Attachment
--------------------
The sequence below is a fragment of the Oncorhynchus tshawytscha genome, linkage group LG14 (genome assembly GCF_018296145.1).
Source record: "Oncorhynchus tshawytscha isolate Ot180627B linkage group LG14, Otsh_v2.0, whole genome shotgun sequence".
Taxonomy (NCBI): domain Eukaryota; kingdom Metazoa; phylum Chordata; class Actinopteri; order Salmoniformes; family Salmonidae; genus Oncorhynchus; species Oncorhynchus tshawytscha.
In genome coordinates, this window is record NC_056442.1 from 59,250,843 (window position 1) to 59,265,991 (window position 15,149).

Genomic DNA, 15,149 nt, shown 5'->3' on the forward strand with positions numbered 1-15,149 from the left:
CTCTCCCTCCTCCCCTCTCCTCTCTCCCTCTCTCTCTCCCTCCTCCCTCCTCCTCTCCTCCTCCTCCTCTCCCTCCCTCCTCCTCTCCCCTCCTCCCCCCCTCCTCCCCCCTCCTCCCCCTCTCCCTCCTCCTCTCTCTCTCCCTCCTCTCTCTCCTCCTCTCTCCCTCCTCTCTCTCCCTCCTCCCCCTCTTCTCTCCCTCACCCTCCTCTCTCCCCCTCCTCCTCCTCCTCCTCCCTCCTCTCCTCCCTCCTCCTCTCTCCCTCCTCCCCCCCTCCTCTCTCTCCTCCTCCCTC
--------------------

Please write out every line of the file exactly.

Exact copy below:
The sequence below is a fragment of the Oncorhynchus tshawytscha genome, linkage group LG14 (genome assembly GCF_018296145.1).
Source record: "Oncorhynchus tshawytscha isolate Ot180627B linkage group LG14, Otsh_v2.0, whole genome shotgun sequence".
Taxonomy (NCBI): domain Eukaryota; kingdom Metazoa; phylum Chordata; class Actinopteri; order Salmoniformes; family Salmonidae; genus Oncorhynchus; species Oncorhynchus tshawytscha.
In genome coordinates, this window is record NC_056442.1 from 59,250,843 (window position 1) to 59,265,991 (window position 15,149).

Genomic DNA, 15,149 nt, shown 5'->3' on the forward strand with positions numbered 1-15,149 from the left:
CTCTCCCTCCTCCCCTCTCCTCTCTCCCTCTCTCTCTCCCTCCTCCCTCCTCCTCTCCTCCTCCTCCTCTCCCTCCCTCCTCCTCTCCCCTCCTCCCCCCCTCCTCCCCCCTCCTCCCCCTCTCCCTCCTCCTCTCTCTCTCCCTCCTCTCTCTCCTCCTCTCTCCCTCCTCTCTCTCCCTCCTCCCCCTCTTCTCTCCCTCACCCTCCTCTCTCCCCCTCCTCCTCCTCCTCCTCCCTCCTCTCCTCCCTCCTCCTCTCTCCCTCCTCCCCCCCTCCTCTCTCTCCTCCTCCCTC